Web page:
The entire schematic of experimental apparatus is shown in Figure 1a. The main unit for evaluating rheological properties, an annulus made of acrylic resin, is hung from the lid of a reserve tank. The tank has a 430 mm inner diameter and is made of stainless steel with a jacket for controlling the temperature of the test fluid by thermostat. The fluid temperature evaluating the rheological properties is deter- mined as T = (Ttop + Tbottom)/2, where Ttop and Tbottom are the temperatures measured at the top and bottom of tank, and the temperature difference |Ttop − Tbottom| is no more than 1 °C. The bottom of main unit was placed so that there is a 200 mm distance from the bottom of tank. The height of test fluid level was around 350 mm. A stepping motor fixed on the lid oscillates the main unit so that the annulus wall takes a sinusoidal velocity, Uwall sin 2πfot, where Uwall = 2πfoRΘ. HereΘ and f 0 denote the oscillation amplitude and frequency. A microcontroller unit (MCU) generates a pulse train for controlling the stepping motor and the trigger pulse for synchronizing the oscillation start with the measurement startAssuming that the flow field in the annulus is assumed to be axisymmetric with radial component of negligible small velocity, uξ is calculated as
      yof UVP. Arduino Mega 2560 is used as the MCU, which is available as an open-source electronics platform. The trans-u
    = u
    r(2)y2 + (R2y2)2
    mitted pulse train signals are encoded by a pulse-control driver (PCD; CVD528B-K, Oriental Motor, Corp.) for the controlling the stepping motor (PKP566N28A2, Oriental Motor, Corp.).wherer =(3)An enlarged view of main unit is shown in Figure 1b, including the acrylic annulus having a 10 mm thick wall, a 150 mm inner diameter, and a 100 mm height. The annulus is supported by stainless frame with the shape shown in FigureThe origin of ξ is defined at the inner surface of annulus. In addition, the azimuthal velocity of the transducer embedded in the annulus wall is measured as
      y1b. Here, the frame was designed to suppress the occurrence of secondary flow in the annulus, which prevents accurateu
    = Utsin(t) R(4)evaluation of rheological properties. The influence of such flow prevention has been reported by Ohie et al.29A schematic of vector arrangement in the cross section ofmain unit is drawn in Figure 2. To measure instantaneouswhere Ut = 2πfoR′Θ. R′ represents the radial position of the transducer surfaceR2 + 2 + 2xNF NFR2 y2
    R =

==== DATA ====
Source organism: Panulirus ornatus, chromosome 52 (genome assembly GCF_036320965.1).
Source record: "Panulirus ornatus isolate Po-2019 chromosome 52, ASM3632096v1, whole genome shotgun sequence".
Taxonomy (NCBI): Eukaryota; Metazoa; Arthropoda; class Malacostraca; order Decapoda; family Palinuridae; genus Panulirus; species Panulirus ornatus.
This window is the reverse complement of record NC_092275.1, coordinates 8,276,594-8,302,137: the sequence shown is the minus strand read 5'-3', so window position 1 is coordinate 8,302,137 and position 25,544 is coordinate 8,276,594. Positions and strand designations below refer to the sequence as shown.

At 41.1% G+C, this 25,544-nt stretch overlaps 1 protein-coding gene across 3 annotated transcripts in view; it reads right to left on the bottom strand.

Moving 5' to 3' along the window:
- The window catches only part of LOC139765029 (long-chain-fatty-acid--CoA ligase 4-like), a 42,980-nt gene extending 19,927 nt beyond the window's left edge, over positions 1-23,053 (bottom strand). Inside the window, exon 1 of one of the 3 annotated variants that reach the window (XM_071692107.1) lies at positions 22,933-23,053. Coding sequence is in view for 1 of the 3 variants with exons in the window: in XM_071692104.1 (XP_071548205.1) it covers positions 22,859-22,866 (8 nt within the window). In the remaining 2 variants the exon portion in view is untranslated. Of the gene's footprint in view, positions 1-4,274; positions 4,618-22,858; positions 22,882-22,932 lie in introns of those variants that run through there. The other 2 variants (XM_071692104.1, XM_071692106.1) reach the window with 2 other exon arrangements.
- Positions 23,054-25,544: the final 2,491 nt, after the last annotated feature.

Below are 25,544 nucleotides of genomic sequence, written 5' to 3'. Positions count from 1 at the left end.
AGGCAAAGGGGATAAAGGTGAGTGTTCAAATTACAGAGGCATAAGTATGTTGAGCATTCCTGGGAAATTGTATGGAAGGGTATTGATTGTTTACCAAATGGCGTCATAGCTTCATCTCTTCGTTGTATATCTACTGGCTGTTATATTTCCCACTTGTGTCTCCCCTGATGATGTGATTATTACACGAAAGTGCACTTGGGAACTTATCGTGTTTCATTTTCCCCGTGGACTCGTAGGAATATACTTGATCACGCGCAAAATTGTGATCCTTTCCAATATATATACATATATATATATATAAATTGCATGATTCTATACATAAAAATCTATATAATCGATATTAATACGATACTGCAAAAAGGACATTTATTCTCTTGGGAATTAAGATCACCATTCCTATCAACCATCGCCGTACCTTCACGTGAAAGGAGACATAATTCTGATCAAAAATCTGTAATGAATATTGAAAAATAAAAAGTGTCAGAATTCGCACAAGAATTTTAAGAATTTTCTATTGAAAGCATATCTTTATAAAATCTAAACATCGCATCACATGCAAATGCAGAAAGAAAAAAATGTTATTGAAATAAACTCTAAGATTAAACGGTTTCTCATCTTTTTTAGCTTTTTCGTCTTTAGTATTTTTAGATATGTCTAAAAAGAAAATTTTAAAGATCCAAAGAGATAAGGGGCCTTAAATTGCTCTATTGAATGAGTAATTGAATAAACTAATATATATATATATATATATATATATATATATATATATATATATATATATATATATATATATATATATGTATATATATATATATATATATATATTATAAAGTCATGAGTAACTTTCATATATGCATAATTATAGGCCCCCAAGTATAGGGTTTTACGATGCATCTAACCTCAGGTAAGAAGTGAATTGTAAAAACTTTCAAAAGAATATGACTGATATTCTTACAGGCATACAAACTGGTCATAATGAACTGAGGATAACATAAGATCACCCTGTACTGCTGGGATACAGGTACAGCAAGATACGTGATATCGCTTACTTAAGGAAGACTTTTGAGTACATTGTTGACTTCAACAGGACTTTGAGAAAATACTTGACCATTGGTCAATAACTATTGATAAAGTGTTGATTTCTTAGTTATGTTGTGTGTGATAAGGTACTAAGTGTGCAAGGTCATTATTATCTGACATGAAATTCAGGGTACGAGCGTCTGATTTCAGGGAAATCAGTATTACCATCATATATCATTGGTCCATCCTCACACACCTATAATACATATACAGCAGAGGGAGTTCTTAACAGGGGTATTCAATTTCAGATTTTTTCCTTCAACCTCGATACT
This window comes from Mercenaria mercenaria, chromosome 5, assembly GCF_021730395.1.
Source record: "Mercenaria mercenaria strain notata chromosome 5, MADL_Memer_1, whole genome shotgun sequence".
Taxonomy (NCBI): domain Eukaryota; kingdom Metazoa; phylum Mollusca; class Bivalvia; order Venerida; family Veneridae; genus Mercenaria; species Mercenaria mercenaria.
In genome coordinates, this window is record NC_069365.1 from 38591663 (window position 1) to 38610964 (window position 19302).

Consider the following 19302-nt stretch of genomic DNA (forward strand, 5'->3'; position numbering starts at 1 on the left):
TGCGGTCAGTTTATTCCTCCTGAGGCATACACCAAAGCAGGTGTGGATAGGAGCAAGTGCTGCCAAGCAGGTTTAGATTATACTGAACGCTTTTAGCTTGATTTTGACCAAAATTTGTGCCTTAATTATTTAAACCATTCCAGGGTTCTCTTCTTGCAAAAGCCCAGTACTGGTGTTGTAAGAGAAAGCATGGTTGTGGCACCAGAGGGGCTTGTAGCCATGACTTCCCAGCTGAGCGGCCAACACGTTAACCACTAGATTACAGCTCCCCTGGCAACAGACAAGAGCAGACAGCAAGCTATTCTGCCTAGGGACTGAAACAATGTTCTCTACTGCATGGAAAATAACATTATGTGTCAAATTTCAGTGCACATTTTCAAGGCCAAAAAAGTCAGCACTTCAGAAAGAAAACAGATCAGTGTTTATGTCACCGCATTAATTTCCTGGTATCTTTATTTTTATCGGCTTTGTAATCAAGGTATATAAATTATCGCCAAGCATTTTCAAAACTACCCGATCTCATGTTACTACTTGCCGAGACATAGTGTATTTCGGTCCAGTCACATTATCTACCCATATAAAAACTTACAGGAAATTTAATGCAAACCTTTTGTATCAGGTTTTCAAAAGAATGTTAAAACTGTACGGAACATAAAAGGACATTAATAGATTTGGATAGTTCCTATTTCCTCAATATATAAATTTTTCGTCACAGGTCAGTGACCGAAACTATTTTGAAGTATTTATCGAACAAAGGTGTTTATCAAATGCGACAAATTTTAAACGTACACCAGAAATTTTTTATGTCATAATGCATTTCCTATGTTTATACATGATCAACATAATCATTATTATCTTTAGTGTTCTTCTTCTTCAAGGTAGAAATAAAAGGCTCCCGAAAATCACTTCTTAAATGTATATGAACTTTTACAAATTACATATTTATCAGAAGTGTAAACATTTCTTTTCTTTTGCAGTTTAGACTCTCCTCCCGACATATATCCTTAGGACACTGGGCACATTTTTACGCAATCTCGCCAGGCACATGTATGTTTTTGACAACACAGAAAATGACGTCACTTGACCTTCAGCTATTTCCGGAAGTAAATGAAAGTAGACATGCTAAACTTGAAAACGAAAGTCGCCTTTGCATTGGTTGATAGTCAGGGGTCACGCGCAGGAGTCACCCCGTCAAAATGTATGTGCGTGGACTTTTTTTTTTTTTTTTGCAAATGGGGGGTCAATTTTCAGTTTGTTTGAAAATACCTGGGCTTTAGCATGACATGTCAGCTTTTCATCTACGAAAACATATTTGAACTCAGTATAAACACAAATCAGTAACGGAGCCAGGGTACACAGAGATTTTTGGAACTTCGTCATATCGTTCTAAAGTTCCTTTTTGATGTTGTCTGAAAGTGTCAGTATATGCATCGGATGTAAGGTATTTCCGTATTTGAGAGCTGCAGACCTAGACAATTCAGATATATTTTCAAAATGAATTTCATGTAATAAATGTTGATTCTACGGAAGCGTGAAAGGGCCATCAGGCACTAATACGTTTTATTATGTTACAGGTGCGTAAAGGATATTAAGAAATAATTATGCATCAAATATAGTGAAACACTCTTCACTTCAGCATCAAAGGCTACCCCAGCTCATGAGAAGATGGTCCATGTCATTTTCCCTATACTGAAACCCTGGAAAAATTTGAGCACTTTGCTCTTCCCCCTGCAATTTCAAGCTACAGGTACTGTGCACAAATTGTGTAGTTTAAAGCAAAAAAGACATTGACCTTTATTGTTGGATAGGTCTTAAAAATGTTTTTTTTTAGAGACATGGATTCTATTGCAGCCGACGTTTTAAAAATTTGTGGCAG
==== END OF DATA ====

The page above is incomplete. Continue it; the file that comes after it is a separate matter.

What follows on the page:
Figure 2. Schematic of vector arrangements on the measurement line of ultrasound velocity profiling.velocity profiles, the UVP-Model Duo (Met-Flow S.A., Switzerland) was used. An ultrasonic transducer was embedded in the lateral side of main unit, which has a 4 MHz resonance frequency and 5 mm active element diameter. By analyzing the Doppler frequency in the ultrasonic echo, the(5)xNF indicates the gap between front face of the transducer and the inner surface of the annulus as shown in Figure 2. This gap is important to avoid overlapping the measurement region with the “near-field” of the ultrasonic beam, which is an unmeasurable region because of the transient state of the ultrasound pulse beam. Measuring the velocity by the transducer that moves with the annulus is different from velocity measurement under conventional USR conditions in Yoshida et al.24 The transducer arrangement in conventional USR was independent from the oscillation of cylindrical container. In contrast, because the transducer moves accompanied by the annulus oscillation, the measured velocity um gets smaller as the radial position becomes closer to the annulus wall. Thus, the influence of the S/N ratio in the measured velocity is also different comparing the present method with the conventional USR. This design confers a practical benefit where the ultrasonic waves easily propagate into fluid media because of direct contact of the transducer to the test fluid. The advantage due to the embedded transducer on the evaluation is explained below. In section 3.1, we investigated numerically whether the moving transducer affects the accuracy in evaluations of rheological properties.For evaluating the rheological properties, the velocity data issubstituted into formulas of Cauchy’s equation of motion and constitutive equationrt= +  2 flow velocity can by evaluated at equal intervals on the transducer measuring axis. In the UVP method, unidirectional velocity component perpendicular to pulse emission surface inr+     1        =(6)ultrasonic transducer can be measured. The time, spatial, ando tan t(7)velocity resolutions are O(10 ms), O(0.1 mm), and O(0.1 mm/s), respectively. Here, for obtaining the azimuthal velocitywhere τ, γ̇, and ωodenote shear stress, shear strain rate, andγ̇component uθ, the transducer was placed with a gap Δy = 18 mm from the central axis of the annulus. Because theangular frequency of annulus oscillation, respectively. Here,can be obtained bytransducer oscillates accompanied by the motion of annulus, the measured velocity um is represented as=  u